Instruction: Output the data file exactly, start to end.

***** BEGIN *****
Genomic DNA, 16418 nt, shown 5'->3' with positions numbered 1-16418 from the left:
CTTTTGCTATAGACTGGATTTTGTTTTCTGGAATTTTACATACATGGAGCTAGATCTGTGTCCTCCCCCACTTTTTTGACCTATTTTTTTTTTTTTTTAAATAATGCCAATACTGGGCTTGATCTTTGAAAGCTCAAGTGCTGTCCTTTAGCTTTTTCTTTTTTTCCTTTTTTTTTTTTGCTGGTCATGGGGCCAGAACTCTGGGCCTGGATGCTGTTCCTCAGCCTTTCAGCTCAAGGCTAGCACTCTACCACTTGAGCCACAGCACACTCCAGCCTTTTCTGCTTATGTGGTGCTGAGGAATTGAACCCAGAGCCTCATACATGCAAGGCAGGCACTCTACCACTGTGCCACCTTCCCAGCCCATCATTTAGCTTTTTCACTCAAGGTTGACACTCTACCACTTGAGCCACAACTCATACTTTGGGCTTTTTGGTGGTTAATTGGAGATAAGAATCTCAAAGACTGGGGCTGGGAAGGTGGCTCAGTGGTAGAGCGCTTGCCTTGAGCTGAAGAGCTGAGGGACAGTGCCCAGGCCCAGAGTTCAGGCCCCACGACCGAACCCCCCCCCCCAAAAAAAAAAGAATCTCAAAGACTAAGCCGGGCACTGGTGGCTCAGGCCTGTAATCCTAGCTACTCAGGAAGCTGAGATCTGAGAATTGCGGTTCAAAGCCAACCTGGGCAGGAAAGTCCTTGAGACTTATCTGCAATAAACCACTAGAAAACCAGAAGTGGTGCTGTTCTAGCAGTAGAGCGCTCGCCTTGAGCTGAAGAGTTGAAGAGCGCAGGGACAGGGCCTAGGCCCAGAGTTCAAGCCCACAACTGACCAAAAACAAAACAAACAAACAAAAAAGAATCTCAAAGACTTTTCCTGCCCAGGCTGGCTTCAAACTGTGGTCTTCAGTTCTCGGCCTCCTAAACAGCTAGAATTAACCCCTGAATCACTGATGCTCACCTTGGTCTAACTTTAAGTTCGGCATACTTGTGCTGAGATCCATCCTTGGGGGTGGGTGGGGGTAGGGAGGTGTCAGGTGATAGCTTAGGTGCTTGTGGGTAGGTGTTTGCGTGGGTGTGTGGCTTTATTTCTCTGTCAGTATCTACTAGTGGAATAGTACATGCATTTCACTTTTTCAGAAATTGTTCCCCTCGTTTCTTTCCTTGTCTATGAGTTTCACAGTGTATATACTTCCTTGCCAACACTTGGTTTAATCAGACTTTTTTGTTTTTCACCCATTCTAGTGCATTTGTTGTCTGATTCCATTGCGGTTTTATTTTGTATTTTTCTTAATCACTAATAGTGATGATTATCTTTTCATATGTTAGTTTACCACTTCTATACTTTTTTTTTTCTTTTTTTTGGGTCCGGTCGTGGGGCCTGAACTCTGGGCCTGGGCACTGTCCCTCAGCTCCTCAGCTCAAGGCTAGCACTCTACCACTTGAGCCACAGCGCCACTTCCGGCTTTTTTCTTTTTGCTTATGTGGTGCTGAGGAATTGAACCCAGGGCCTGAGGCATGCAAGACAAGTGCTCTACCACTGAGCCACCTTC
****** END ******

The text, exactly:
Genomic DNA, 16418 nt, shown 5'->3' with positions numbered 1-16418 from the left:
CTTTTGCTATAGACTGGATTTTGTTTTCTGGAATTTTACATACATGGAGCTAGATCTGTGTCCTCCCCCACTTTTTTGACCTATTTTTTTTTTTTTTTAAATAATGCCAATACTGGGCTTGATCTTTGAAAGCTCAAGTGCTGTCCTTTAGCTTTTTCTTTTTTTCCTTTTTTTTTTTTGCTGGTCATGGGGCCAGAACTCTGGGCCTGGATGCTGTTCCTCAGCCTTTCAGCTCAAGGCTAGCACTCTACCACTTGAGCCACAGCACACTCCAGCCTTTTCTGCTTATGTGGTGCTGAGGAATTGAACCCAGAGCCTCATACATGCAAGGCAGGCACTCTACCACTGTGCCACCTTCCCAGCCCATCATTTAGCTTTTTCACTCAAGGTTGACACTCTACCACTTGAGCCACAACTCATACTTTGGGCTTTTTGGTGGTTAATTGGAGATAAGAATCTCAAAGACTGGGGCTGGGAAGGTGGCTCAGTGGTAGAGCGCTTGCCTTGAGCTGAAGAGCTGAGGGACAGTGCCCAGGCCCAGAGTTCAGGCCCCACGACCGAACCCCCCCCCCCAAAAAAAAAAGAATCTCAAAGACTAAGCCGGGCACTGGTGGCTCAGGCCTGTAATCCTAGCTACTCAGGAAGCTGAGATCTGAGAATTGCGGTTCAAAGCCAACCTGGGCAGGAAAGTCCTTGAGACTTATCTGCAATAAACCACTAGAAAACCAGAAGTGGTGCTGTTCTAGCAGTAGAGCGCTCGCCTTGAGCTGAAGAGTTGAAGAGCGCAGGGACAGGGCCTAGGCCCAGAGTTCAAGCCCACAACTGACCAAAAACAAAACAAACAAACAAAAAAGAATCTCAAAGACTTTTCCTGCCCAGGCTGGCTTCAAACTGTGGTCTTCAGTTCTCGGCCTCCTAAACAGCTAGAATTAACCCCTGAATCACTGATGCTCACCTTGGTCTAACTTTAAGTTCGGCATACTTGTGCTGAGATCCATCCTTGGGGGTGGGTGGGGGTAGGGAGGTGTCAGGTGATAGCTTAGGTGCTTGTGGGTAGGTGTTTGCGTGGGTGTGTGGCTTTATTTCTCTGTCAGTATCTACTAGTGGAATAGTACATGCATTTCACTTTTTCAGAAATTGTTCCCCTCGTTTCTTTCCTTGTCTATGAGTTTCACAGTGTATATACTTCCTTGCCAACACTTGGTTTAATCAGACTTTTTTGTTTTTCACCCATTCTAGTGCATTTGTTGTCTGATTCCATTGCGGTTTTATTTTGTATTTTTCTTAATCACTAATAGTGATGATTATCTTTTCATATGTTAGTTTACCACTTCTATACTTTTTTTTTTCTTTTTTTTGGGTCCGGTCGTGGGGCCTGAACTCTGGGCCTGGGCACTGTCCCTCAGCTCCTCAGCTCAAGGCTAGCACTCTACCACTTGAGCCACAGCGCCACTTCCGGCTTTTTTCTTTTTGCTTATGTGGTGCTGAGGAATTGAACCCAGGGCCTGAGGCATGCAAGACAAGTGCTCTACCACTGAGCCACCTTC